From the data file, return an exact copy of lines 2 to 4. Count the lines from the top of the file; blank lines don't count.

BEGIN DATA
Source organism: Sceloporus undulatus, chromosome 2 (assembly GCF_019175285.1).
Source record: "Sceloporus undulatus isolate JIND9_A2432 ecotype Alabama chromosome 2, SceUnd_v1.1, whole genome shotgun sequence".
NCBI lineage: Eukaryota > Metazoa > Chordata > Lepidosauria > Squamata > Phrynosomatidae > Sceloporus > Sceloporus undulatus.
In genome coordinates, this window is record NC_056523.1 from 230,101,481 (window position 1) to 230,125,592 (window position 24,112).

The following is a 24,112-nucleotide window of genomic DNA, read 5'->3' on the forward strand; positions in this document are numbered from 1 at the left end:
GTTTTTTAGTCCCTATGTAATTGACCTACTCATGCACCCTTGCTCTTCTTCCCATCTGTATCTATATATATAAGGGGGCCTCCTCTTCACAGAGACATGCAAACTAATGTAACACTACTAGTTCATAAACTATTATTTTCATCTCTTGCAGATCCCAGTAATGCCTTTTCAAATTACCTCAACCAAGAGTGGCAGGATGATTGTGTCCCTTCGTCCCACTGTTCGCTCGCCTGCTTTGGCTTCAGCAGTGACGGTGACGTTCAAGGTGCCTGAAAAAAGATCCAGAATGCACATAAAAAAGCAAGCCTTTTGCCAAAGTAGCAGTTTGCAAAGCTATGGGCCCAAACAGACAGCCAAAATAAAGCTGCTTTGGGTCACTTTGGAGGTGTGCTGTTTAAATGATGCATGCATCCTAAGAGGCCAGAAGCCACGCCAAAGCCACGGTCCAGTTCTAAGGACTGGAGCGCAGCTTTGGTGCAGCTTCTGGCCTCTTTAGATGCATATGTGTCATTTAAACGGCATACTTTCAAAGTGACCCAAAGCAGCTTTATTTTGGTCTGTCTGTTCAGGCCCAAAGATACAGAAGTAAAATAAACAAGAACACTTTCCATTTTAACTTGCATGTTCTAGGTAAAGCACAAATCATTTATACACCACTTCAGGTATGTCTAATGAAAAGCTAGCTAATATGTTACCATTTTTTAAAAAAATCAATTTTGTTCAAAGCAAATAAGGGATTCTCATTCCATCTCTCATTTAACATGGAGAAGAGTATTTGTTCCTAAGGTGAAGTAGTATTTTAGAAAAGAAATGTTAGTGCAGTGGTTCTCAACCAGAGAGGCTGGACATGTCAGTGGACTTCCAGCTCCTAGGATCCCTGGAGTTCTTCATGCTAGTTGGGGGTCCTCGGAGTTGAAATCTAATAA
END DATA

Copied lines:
Source record: "Sceloporus undulatus isolate JIND9_A2432 ecotype Alabama chromosome 2, SceUnd_v1.1, whole genome shotgun sequence".
NCBI lineage: Eukaryota > Metazoa > Chordata > Lepidosauria > Squamata > Phrynosomatidae > Sceloporus > Sceloporus undulatus.
In genome coordinates, this window is record NC_056523.1 from 230,101,481 (window position 1) to 230,125,592 (window position 24,112).